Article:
Kayaking for Fitness

Kayaking for Fitness

Kayaking for Fitness – A Surf Ski Clinic With Bob Putnam

Bob Putnam teaching the dry land portion of the training

Kayaking for fitness has a dual benefit for those who are already kayaking at some level whether a recreational paddler, sea kayaker, kayak fisherman or whitewater kayaker. Not only will you improve your overall fitness level, but you will also improve and fine-tune your forward stroke, which will enable you to paddle further, faster and all with less effort.

Kayaking will work and tone your back, chest, stomach and arms and even work your legs. Executing a good forward stroke is going to incorporate every muscle in your upper body and some lower body as well, and it is a low impact activity that isn’t going to subject your body to the pounding of activities like running. Moving your kayak at speed is also going to burn calories in the order of about 400 per hour, so be prepared to see some weight come off. The final benefit is stress reduction. Lets face it, there is nothing as enjoyable as moving a small boat through the water and enjoying the sights, sounds and the smells of nature as you paddle.

Why Paddle a Surf Ski?

Sea kayaks and recreational kayaks have relatively slow maximum hull speeds and quickly hit a wall as they reach it. Surf skis, on the other hand because of their design, are very fast so you can reach your own limits of fitness, speed and technique without being limited by the boat’s design. Surf skis are also designed to handle rough water as they were originally developed in Australia and South Africa for surf lifesaving. Their narrow design allowed lifeguards to punch out through surf in order to assist swimmers and surfers in trouble. Their speed and under the stern rudders also allow them to catch fast moving open water waves very easily. Surf skis  are also much lighter than the average sea kayak, which you really appreciate when getting them on and off your car and down to the water.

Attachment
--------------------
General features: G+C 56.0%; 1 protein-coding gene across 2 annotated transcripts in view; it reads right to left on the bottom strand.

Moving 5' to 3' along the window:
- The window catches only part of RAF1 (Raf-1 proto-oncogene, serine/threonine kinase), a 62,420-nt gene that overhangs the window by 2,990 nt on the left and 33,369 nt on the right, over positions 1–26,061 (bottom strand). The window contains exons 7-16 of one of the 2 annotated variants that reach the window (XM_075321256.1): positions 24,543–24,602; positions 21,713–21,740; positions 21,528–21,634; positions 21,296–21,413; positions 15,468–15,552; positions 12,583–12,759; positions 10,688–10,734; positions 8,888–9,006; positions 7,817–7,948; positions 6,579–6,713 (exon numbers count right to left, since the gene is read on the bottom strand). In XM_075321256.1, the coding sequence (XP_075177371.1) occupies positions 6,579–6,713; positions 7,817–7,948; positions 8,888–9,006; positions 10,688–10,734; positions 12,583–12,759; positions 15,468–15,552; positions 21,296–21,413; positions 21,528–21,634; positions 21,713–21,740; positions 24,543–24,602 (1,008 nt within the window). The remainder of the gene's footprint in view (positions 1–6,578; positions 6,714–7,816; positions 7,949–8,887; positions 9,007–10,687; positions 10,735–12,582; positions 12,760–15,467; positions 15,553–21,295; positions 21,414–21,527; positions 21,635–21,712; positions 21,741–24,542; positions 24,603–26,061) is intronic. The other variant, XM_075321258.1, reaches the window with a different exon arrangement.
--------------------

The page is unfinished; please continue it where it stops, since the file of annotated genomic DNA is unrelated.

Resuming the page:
On the ORS docks

Surf skis, beyond the life saving function, were primarily used for competition and were all narrow and inherently unstable requiring a fair bit of skill and practice to master. To some extent this image carries over today. However, surf ski design has come a long way and they are now available in many designs, ranging from stable models designed for beginners all the way to ultra fast models designed for elite athletes. You are also starting to see cross over designs with hatches so you can also carry some gear with you. Because of this, complete novices can learn to paddle a surf ski quickly and comfortably. Indeed your learning curve will be higher in a more stable ski because you will be able to concentrate more on your paddling and less on trying to stay upright.

The Wing Paddle


Wing Paddle

Along with the surf ski comes learning to use a ‘Wing Paddle’. Wing paddles are quite different than the flatter blade euro designs that most kayakers are familiar with. They are a more efficient design but do require learning a better forward paddling technique. A wing paddle as its name suggests, looks like the cross section of an airplane wing. Water moving over the wing, just like air over an airplane wing, provides upward lift as the paddle moves out and away from the boat due to good torso rotation. This action helps to ‘plant’ and anchor the paddle in the water allowing you to ‘pull’ the boat past it. They claim an increased efficiency over conventional paddles of at least 4 to 5 percent.

The Clinic

This clinic was taught by Bob Putnam who is owner and manager of Deep Cove Kayak located in Deep Cove, North Vancouver. In 1998 Bob started Tuesday Night Races encouraging paddlers of all levels to come out and participate in a series of fun and exciting races each week. Bob has worked hard to promote a strong and involved paddling community and is a very active surf ski racer himself. Bill brings a huge amount of knowledge and experience with him and runs an exciting, informative clinic which will leave you wondering if you ever really new how to do a good forward stroke.